By Ulf Laessing and Ayman al-Warfalli
TUNIS/BENGHAZI, Libya (Reuters) – Eastern Libyan authorities and U.S. security firm Guidry Group plan to finalise an agreement to develop a major port in the east of the troubled oil producer, both sides said.
Talks have been going on for about a year to build a port in Susah, which would mark a rare sign of investment in Libya. Most of the country has been in chaos since the toppling of Muammar Gaddafi in 2011.
“The Guidry Group and the State of Libya through the Sea Port Authority officially signed the concession agreement on May 13 for the development of a multi-purpose, deep sea port in Susah, Libya,” the Guidry Group said in a statement to Reuters.
“Next steps for the project will involve establishing all the technical, financial, operational and commercial requirements,” the firm said.
Salah Elhasi, head of the eastern port authority, said no final deal had been signed yet but 90 percent of work was done.
“We are in the final stage of the agreement. …and are reviewing the agreement’s details,” he said.
Neither side gave details. In February, both had put the investment volume of the project at $1.5 billion.
A final signature would be a coup for the parallel government in charge of eastern Libya which has not gained international recognition. The U.N.-backed government sits in Tripoli in western Libya.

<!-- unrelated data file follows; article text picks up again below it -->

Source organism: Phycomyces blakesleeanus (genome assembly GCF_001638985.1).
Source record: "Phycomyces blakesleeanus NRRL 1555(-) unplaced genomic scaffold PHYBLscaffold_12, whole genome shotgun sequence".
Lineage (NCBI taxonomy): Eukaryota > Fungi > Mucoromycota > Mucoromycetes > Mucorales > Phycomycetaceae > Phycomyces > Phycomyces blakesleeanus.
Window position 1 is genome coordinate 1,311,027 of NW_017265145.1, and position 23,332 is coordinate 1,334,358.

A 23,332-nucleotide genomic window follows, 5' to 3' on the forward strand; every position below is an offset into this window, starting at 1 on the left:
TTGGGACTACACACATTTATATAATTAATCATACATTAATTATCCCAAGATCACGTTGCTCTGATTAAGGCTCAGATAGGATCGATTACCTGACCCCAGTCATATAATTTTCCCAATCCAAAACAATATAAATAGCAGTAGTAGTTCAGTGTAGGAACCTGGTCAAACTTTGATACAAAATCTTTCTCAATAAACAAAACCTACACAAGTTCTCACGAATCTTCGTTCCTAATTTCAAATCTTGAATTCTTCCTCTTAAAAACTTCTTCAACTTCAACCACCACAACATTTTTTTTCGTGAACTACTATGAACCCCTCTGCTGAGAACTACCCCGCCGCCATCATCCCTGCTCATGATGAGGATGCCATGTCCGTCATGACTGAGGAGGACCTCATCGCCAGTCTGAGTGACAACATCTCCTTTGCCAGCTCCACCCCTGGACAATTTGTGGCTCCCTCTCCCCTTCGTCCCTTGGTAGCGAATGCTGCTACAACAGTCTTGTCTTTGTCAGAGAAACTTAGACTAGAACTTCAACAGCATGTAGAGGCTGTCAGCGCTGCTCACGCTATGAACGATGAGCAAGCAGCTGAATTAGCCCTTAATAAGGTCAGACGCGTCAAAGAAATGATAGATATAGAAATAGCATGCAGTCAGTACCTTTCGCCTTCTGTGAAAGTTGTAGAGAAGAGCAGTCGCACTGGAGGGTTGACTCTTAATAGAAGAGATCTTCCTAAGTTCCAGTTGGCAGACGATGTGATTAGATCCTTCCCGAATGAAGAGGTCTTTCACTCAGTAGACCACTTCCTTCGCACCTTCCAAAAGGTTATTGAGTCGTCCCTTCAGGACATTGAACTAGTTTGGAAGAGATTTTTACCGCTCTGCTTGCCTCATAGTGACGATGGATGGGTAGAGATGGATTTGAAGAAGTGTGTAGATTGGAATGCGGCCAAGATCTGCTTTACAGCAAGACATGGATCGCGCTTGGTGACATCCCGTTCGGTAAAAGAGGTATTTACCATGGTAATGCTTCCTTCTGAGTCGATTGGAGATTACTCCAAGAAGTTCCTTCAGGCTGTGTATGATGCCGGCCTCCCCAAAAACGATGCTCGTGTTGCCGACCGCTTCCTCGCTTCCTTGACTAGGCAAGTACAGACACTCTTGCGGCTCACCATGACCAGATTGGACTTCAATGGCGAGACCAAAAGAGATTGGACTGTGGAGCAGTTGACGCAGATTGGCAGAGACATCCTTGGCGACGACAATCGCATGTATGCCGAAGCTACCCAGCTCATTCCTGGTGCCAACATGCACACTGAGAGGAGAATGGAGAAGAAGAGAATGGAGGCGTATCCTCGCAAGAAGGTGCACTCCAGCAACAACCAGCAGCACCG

The Susah port is supposed to be the main entry port for goods into Libya as a sea depth of up to 40 meters (130 feet) would enable containers to load goods on smaller vessels headed for other cities.
Officials hope the port will create jobs in a country where most look to a bloated public sector or join armed groups.
Since the negotiations started, tensions between the two governments have escalated as eastern Libyan forces led by Khalifa Haftar allied to the parallel government started a military campaign to seize Tripoli.
The port is meant to serve the whole of Libya.
The Guidry Group said it was “very close” to signing a funding agreement for the port.
Some fear a port may damage ancient historical sites.
Susah, with its sleepy fishing harbour next to historic temple columns and also some underwater sites, is close to the ancient Greek mountain city of Cyrene.
(Reporting by Ulf Laessing; Editing by David Gregorio)